MKs advance bill allowing ministers to enact virus measures without Knesset okay
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MKs advance bill allowing ministers to enact virus measures without Knesset okay

Under proposal, new restrictions will take effect immediately and only be rescinded if lawmakers fail to approve them within 7 days

Blue and White chairman Benny Gantz (L) and Prime Minister Benjamin Netanyahu in the Knesset plenum on May 17, 2020, as their new coalition was sworn in. (Knesset)
Blue and White chairman Benny Gantz (L) and Prime Minister Benjamin Netanyahu in the Knesset plenum on May 17, 2020, as their new coalition was sworn in. (Knesset)

A bill that would let the government impose coronavirus restrictions immediately and only later seek Knesset approval passed its first reading in the parliament on Monday evening.

Passed with the support of 45 lawmakers and opposed by 35, the bill must still go through a Knesset committee and pass two more readings before it becomes law.

The government is looking to fast-track the bill, unveiled Monday afternoon, in order to immediately impose blanket restrictions on gatherings and other rules intended to halt the spread of the coronavirus.

The legislation process is expected to be completed overnight.

Under the proposed law, the government could put a rule into effect and it would only be rescinded if the Knesset fails to approve the measure or does not vote on it within seven days.

Under the current rules, government decisions must be approved by the coronavirus committee or another relevant panel, which can delay implementation by a day or more. Under the new measure, if a committee refuses to deal with the measure in a timely manner, it would move to the full Knesset plenum for a vote.

A man walks by closed shops in Jerusalem’s Mahane Yehuda market on June 3, 2020. (Olivier Fitoussi/Flash90)

Critics say the law would remove a key check on the government’s power.

“This law would provide the government with far too much leeway and would exempt it from the necessary parliamentary oversight,” said researcher Amir Fuchs of the Israel Democracy Institute.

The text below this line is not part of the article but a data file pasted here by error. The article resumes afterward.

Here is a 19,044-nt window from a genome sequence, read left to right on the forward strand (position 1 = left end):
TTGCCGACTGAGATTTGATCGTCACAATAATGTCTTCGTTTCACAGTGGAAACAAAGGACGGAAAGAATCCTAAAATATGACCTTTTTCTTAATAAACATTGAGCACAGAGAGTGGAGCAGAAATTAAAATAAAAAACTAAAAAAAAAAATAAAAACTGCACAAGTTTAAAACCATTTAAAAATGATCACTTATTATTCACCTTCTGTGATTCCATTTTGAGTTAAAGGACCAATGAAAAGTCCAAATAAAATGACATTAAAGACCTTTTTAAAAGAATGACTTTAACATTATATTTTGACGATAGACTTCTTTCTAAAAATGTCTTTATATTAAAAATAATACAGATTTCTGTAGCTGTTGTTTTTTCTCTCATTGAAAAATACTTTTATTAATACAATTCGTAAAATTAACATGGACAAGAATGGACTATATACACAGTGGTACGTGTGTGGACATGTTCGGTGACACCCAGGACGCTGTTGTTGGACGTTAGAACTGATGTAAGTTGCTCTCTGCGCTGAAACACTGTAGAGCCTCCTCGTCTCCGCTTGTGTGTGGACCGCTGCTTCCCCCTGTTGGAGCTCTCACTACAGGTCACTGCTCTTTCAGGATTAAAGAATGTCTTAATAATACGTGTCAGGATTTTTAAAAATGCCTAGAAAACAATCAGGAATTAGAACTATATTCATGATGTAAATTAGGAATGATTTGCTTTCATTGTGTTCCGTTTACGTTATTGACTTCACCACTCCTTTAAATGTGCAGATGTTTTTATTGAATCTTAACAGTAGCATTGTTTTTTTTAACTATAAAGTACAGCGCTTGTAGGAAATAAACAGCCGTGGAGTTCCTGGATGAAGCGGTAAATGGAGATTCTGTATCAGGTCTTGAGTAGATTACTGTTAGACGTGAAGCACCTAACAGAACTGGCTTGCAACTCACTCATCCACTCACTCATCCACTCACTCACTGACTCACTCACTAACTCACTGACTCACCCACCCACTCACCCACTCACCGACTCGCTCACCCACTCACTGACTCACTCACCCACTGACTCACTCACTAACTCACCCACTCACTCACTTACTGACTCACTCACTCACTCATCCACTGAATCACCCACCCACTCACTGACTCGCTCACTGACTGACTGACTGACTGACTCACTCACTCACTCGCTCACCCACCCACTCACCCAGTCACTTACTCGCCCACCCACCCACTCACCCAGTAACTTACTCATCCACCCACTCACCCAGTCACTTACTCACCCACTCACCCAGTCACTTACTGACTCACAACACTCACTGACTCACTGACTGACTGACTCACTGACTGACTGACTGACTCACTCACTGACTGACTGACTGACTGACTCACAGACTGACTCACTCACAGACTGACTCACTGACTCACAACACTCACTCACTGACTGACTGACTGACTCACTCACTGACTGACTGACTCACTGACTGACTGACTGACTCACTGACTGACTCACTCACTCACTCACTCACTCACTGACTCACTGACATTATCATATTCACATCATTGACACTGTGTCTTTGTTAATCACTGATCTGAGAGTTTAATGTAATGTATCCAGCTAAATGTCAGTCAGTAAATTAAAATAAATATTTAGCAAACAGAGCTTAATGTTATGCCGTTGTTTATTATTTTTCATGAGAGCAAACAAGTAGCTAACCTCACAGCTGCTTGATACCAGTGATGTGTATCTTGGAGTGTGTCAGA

“Overcoming COVID-19 is indeed a significant challenge that demands flexibility from the government, yet democratic process and genuine debate in the Knesset are not ‘burdens’ on the cabinet,” he added in a statement. “Knesset debates are not only an important tool in safeguarding civil rights, but also in obtaining the public’s trust. Passing this law in such a hasty manner will have the opposite effect and such dramatic decisions must be approved by the Knesset made with full parliamentary oversight.”

The government has been criticized for making hasty decisions on lockdowns and other restrictions, sometimes based on faulty data, and for failing to adequately prepare agencies carrying out the measures or failing to warn residents in time, leading to confusion and complaints of unclear instructions.

But Prime Minister Benjamin Netanyahu has also reportedly warned ministers that Israel needs to be able to quickly enact guidelines if they are to be effective in stopping the spread of the coronavirus.

On Thursday, he said the government was looking into legislation that would cut bureaucracy and oversight surrounding decisions on lockdown measures.

Police officers patrol in the ultra-Orthodox neighborhood of Mea Shearim in Jerusalem on July 5, 2020. (Yonatan Sindel/Flash90)

Earlier Monday, the cabinet passed a raft of restrictions to contain the renewed coronavirus outbreak, including limits on crowds in restaurants, synagogues and on public transportation, while also shuttering event halls, cultural venues, swimming pools, gyms, bars and nightclubs.

Pending approval from the Knesset’s coronavirus committee, the decision by the cabinet limits restaurants to 20 customers in indoor areas and 30 people in outdoor areas, with tables set at a distance from one another.

All public gatherings will be capped at 20 people, with participants required to wear face masks and keep a distance of two meters between one another.

Summer camps and summer schools will not go ahead except for kindergarten kids and grades 1-4, according to the cabinet decision. Buses will only be allowed to carry 20 passengers at a time, with open windows and no air conditioning.

At least 30 percent of employees in the public sector will be required to work from home.

The decision also states that within 48 hours, the Finance Ministry must introduce a compensation package for those harmed by the new regulations.

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